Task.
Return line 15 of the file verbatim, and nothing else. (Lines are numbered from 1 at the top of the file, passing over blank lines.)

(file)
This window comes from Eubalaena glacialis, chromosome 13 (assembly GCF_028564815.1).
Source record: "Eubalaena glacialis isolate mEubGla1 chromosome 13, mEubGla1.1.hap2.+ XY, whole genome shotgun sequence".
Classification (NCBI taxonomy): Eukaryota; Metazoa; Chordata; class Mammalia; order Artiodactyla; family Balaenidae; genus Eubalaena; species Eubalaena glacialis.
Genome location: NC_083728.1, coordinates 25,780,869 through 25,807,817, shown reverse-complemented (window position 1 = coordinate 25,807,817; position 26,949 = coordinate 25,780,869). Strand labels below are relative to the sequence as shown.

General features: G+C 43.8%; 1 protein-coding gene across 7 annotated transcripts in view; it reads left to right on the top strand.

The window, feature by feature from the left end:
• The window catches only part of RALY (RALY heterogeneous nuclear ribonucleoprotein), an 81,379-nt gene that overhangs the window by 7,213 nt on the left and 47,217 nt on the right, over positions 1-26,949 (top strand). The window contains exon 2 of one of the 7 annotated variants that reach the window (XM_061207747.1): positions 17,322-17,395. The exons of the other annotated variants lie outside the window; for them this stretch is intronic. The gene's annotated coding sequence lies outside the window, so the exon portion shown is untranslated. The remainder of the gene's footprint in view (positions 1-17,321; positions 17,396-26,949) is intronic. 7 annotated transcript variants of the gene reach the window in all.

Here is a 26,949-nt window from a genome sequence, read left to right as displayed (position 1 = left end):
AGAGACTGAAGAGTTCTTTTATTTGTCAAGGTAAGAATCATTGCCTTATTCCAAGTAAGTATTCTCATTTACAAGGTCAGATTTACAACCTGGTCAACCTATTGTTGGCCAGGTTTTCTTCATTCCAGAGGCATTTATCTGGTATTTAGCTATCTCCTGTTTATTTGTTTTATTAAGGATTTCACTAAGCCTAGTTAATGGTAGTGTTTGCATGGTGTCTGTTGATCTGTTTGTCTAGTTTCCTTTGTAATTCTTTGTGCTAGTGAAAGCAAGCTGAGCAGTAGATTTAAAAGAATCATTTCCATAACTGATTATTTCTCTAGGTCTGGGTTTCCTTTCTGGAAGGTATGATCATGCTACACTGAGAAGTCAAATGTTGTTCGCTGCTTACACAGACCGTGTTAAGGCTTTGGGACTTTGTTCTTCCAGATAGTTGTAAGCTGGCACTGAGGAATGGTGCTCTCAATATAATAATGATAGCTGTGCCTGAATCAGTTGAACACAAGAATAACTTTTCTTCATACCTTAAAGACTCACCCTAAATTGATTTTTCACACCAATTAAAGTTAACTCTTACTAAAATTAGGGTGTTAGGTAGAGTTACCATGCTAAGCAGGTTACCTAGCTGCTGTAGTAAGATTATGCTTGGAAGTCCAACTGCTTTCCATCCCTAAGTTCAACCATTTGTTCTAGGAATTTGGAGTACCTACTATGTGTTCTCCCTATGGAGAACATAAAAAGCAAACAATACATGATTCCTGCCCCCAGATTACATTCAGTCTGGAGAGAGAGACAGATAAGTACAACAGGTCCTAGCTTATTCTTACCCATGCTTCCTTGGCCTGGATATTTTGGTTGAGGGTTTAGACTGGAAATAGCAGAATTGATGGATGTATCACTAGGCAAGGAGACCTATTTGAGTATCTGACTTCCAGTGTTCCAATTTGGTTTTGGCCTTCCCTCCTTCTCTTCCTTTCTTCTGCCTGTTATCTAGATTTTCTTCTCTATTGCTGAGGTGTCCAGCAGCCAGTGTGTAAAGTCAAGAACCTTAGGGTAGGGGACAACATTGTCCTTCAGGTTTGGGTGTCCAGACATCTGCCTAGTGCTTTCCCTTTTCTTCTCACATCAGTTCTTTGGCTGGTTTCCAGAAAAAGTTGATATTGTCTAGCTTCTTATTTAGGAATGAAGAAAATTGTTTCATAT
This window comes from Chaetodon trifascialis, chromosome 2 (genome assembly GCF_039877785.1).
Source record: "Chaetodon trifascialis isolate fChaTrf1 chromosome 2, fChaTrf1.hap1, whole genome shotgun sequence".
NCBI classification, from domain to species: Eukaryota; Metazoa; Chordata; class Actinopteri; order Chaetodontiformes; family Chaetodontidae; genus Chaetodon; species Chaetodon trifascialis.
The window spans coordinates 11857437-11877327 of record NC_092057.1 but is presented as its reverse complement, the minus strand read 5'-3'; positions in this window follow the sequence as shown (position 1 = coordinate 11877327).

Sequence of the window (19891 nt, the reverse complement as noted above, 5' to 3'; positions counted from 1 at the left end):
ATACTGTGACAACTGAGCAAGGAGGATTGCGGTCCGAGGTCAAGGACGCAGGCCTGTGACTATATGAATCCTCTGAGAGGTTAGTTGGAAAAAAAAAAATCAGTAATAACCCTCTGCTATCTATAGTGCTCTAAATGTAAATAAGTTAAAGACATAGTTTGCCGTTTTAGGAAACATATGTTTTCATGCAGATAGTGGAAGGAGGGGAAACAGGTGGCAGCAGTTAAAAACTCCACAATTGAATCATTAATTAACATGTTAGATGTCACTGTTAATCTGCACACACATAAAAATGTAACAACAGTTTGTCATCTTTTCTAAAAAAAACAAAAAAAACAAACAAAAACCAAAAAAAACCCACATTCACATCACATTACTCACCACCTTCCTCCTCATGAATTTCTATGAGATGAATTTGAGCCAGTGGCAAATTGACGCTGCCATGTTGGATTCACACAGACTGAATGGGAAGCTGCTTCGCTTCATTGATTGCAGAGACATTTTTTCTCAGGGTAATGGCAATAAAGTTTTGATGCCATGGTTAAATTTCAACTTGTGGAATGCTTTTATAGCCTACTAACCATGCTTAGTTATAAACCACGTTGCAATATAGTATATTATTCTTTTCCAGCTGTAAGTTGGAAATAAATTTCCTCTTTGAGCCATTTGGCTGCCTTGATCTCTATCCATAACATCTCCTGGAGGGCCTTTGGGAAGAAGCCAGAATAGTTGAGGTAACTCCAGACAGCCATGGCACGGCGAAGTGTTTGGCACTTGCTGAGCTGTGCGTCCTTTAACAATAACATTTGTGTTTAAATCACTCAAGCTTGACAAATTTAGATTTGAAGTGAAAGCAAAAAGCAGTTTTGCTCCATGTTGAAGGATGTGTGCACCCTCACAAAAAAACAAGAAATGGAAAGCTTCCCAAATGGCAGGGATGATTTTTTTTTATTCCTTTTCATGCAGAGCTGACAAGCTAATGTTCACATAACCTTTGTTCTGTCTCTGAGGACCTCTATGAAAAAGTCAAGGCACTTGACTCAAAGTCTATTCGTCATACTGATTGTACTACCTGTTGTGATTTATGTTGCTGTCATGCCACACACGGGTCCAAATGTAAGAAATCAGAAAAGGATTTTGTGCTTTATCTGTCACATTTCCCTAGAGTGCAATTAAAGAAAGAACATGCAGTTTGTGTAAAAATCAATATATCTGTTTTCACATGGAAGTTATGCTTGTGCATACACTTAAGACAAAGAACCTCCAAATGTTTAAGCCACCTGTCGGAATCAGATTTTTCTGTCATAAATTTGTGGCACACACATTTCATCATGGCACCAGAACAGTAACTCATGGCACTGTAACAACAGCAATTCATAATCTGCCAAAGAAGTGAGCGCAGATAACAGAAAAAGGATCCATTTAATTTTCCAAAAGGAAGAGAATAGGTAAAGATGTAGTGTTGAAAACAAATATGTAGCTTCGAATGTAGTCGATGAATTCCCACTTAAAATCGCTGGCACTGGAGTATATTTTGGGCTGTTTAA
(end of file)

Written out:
ATACTGTGACAACTGAGCAAGGAGGATTGCGGTCCGAGGTCAAGGACGCAGGCCTGTGACTATATGAATCCTCTGAGAGGTTAGTTGGAAAAAAAAAAATCAGTAATAACCCTCTGCTATCTATAGTGCTCTAAATGTAAATAAGTTAAAGACATAGTTTGCCGTTTTAGGAAACATATGTTTTCATGCAGATAGTGGAAGGAGGGGAAACAGGTGGCAGCAGTTAAAAACTCCACAATTGAATCATTAATTAACATGTTAGATGTCACTGTTAATCTGCACACACATAAAAATGTAACAACAGTTTGTCATCTTTTCTAAAAAAAACAAAAAAAACAAACAAAAACCAAAAAAAACCCACATTCACATCACATTACTCACCACCTTCCTCCTCATGAATTTCTATGAGATGAATTTGAGCCAGTGGCAAATTGACGCTGCCATGTTGGATTCACACAGACTGAATGGGAAGCTGCTTCGCTTCATTGATTGCAGAGACATTTTTTCTCAGGGTAATGGCAATAAAGTTTTGATGCCATGGTTAAATTTCAACTTGTGGAATGCTTTTATAGCCTACTAACCATGCTTAGTTATAAACCACGTTGCAATATAGTATATTATTCTTTTCCAGCTGTAAGTTGGAAATAAATTTCCTCTTTGAGCCATTTGGCTGCCTTGATCTCTATCCATAACATCTCCTGGAGGGCCTTTGGGAAGAAGCCAGAATAGTTGAGGTAACTCCAGACAGCCATGGCACGGCGAAGTGTTTGGCACTTGCTGAGCTGTGCGTCCTTTAACAATAACATTTGTGTTTAAATCACTCAAGCTTGACAAATTTAGATTTGAAGTGAAAGCAAAAAGCAGTTTTGCTCCATGTTGAAGGATGTGTGCACCCTCACAAAAAAACAAGAAATGGAAAGCTTCCCAAATGGCAGGGATGATTTTTTTTTATTCCTTTTCATGCAGAGCTGACAAGCTAATGTTCACATAACCTTTGTTCTGTCTCTGAGGACCTCTATGAAAAAGTCAAGGCACTTGACTCAAAGTCTATTCGTCATACTGATTGTACTACCTGTTGTGATTTATGTTGCTGTCATGCCACACACGGGTCCAAATGTAAGAAATCAGAAAAGGATTTTGTGCTTTATCTGTCACATTTCCCTAGAGTGCAATTAAAGAAAGAACATGCAGTTTGTGTAAAAATCAATATATCTGTTTTCACATGGAAGTTATGCTTGTGCATACACTTAAGACAAAGAACCTCCAAATGTTTAAGCCACCTGTCGGAATCAGATTTTTCTGTCATAAATTTGTGGCACACACATTTCATCATGGCACCAGAACAGTAACTCATGGCACTGTAACAACAGCAATTCATAATCTGCCAAAGAAGTGAGCGCAGATAACAGAAAAAGGATCCATTTAATTTTCCAAAAGGAAGAGAATAGGTAAAGATGTAGTGTTGAAAACAAATATGTAGCTTCGAATGTAGTCGATGAATTCCCACTTAAAATCGCTGGCACTGGAGTATATTTTGGGCTGTTTAA